6. Anselm E, Chataigneau M, Ndiaye M, Chataigneau T and Schini-Kerth VB. Grape juice causes endothelium-dependent relaxation via a redox-sensitive Src- and Akt-dependent activation of eNOS. Cardiovasc Res. 2007. 73(2):404-413. www.ncbi.nlm.nih.gov/pubmed/16962569
  7. Chou EJ, Keevil JG, Aeschlimann S, Wiebe DA, Folts JD and Stein JH. Effect of ingestion of purple grape juice on endothelial function in patients with coronary heart disease. Am J Cardiol. 2001. 88(5):553-555. www.ncbi.nlm.nih.gov/pubmed/11524068
  8. Fitzpatrick DF, Hirschfield SL and Coffey RG. Endothelium-dependent vasorelaxing activity of wine and other grape products. Am J Physiol. 1993. 265(2 Pt 2):H774-778. www.ncbi.nlm.nih.gov/pubmed/8396352
  9. Freedman JE, Parker C, 3rd, Li L, Perlman JA, Frei B, Ivanov V, Deak LR, Iafrati MD and Folts JD. Select flavonoids and whole juice from purple grapes inhibit platelet function and enhance nitric oxide release. Circulation. 2001. 103(23):2792-2798. www.ncbi.nlm.nih.gov/pubmed/11401934
  10. Stein JH, Keevil JG, Wiebe DA, Aeschlimann S and Folts JD. Purple grape juice improves endothelial function and reduces the susceptibility of LDL cholesterol to oxidation in patients with coronary artery disease. Circulation. 1999. 100(10):1050-1055. www.ncbi.nlm.nih.gov/pubmed/10477529
  11. Nash DT and Fillit H. Cardiovascular disease risk factors and cognitive impairment. Am J Cardiol. 2006. 97(8):1262-1265. www.ncbi.nlm.nih.gov/pubmed/16616038
  12. Floyd RA and Carney JM. Free radical damage to protein and DNA: Mechanisms involved and relevant observations on brain undergoing oxidative stress. Ann Neurol. 1992. 32(S1):S22-S27. www.ncbi.nlm.nih.gov/pubmed/1510377
  13. Albers AR, Varghese S, Vitseva O, Vita JA and Freedman JE. The antiinflammatory effects of purple grape juice consumption in subjects with stable coronary artery disease. Arterioscler Thromb Vasc Biol. 2004. 24(11):e179-180. www.ncbi.nlm.nih.gov/pubmed/15528483
  14. Joseph JA, Shukitt-Hale B and Casadesus G. Reversing the deleterious effects of aging on neuronal communication and behavior: beneficial properties of fruit polyphenolic compounds. Am J Clin Nutr. 2005. 81(1 Suppl):313S-316S. www.ncbi.nlm.nih.gov/pubmed/15640496
  15. Spencer JP. Food for thought: the role of dietary flavonoids in enhancing human memory, learning and neuro-cognitive performance. Proc Nutr Soc. 2008. 67(2):238-252. www.ncbi.nlm.nih.gov/pubmed/18412998
  16. Ho L, Yemul S, Wang J and Pasinetti GM. Grape seed polyphenolic extract as a potential novel therapeutic agent in tauopathies. J Alzheimers Dis. 2009. 16(2):433-439. www.ncbi.nlm.nih.gov/pubmed/19221432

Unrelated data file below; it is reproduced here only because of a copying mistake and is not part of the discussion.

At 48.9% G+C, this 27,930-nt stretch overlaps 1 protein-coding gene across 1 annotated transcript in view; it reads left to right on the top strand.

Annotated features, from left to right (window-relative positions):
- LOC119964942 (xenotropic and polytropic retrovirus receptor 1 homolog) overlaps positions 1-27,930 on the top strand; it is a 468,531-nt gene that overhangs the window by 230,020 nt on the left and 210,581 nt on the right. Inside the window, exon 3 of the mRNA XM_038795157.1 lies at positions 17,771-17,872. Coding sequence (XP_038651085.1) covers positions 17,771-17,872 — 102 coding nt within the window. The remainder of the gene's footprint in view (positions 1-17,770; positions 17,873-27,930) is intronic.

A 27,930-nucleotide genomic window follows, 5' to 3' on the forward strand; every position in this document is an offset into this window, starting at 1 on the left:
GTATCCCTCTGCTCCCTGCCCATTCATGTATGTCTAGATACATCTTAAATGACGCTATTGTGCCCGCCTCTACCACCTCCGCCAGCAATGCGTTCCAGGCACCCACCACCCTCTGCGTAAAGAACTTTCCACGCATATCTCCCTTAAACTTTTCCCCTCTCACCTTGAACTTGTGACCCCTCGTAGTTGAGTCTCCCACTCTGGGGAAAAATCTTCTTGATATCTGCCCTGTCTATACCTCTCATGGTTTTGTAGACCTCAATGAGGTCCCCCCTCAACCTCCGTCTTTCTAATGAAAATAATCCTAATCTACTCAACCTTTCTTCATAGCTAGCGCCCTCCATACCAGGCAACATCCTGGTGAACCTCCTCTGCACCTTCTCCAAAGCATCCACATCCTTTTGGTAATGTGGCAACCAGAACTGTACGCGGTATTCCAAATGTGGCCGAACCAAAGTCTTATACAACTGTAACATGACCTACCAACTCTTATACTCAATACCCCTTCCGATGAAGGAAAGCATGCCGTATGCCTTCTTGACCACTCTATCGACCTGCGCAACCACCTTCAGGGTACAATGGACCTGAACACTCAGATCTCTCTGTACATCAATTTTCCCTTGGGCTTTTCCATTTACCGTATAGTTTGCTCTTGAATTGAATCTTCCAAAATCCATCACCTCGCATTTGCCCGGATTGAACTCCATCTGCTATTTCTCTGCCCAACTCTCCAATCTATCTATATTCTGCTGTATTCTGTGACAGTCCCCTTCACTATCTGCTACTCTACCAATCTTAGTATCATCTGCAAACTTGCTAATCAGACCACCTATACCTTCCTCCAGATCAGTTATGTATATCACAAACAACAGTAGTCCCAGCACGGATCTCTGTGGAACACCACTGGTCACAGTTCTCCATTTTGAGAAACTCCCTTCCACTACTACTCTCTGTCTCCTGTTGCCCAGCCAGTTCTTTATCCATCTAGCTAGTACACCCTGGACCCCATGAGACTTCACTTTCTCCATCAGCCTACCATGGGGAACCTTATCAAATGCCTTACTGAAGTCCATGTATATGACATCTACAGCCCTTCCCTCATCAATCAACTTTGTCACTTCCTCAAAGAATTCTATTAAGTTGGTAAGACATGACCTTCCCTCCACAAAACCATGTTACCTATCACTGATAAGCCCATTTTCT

17. Pasinetti GM, Ksiezak-Reding H, Santa-Maria I, Wang J and Ho L. Development of a grape seed polyphenolic extract with anti-oligomeric activity as a novel treatment in progressive supranuclear palsy and other tauopathies. J. Neurochem. 2010. 114(6):1557–1568. www.ncbi.nlm.nih.gov/pubmed/20569300
  18. Ho L, Chen LH, Wang J, Zhao W, Talcott ST, Ono K, Teplow D, Humala N, Cheng A, Percival SS, Feruzzi M, Janle E, Dickstein DL and Pasinetti GM. Heterogeneity in red wine polyphenolic contents differentially influences Alzheimer's disease-type neuropathology and cognitive deterioration. J Alzheimers Dis. 2009. 16(1):59-72. www.ncbi.nlm.nih.gov/pubmed/19158422
  19. Wang J, Ho L, Zhao W, Ono K, Rosensweig C, Chen L, Humala N, Teplow DB and Pasinetti GM Grape-derived polyphenolics prevent Abeta oligomerization and attenuate cognitive deterioration in a mouse model of Alzheimer's disease. J Neurosci. 2008. 28(25):6388-6392. www.ncbi.nlm.nih.gov/pubmed/18562609
Eating a balanced diet rich in a variety of fruits and vegetables is important for maintaining overall health. Delicious Concord grapes and 100% grape juice are part of a nutritious diet, but they should not be used to treat health problems. If you are worried about your health or are faced with a medical concern, be sure to consult with your doctor.

Guide to Navigating Research Studies

The definition of scientific research is performing a methodical study in order to prove a theory or answer a question. The following is a brief overview of different types of research used in health and nutrition exploration 1:

Case-Control Study
Clinical Study
Cohort Study
Cross-Sectional Study
Observational Study
Pilot Study
Preclinical or Laboratory Studies
Randomized Controlled Trials

Reference:

1. Hulley SB, Cummings SR, Browner WS, Grady D, Hearst N, Newman TB. Designing Clinical Research: An Epidemiologic Approach. 3rd ed. Philadelphia, PA: Lippincott Williams & Wilkins; 2007.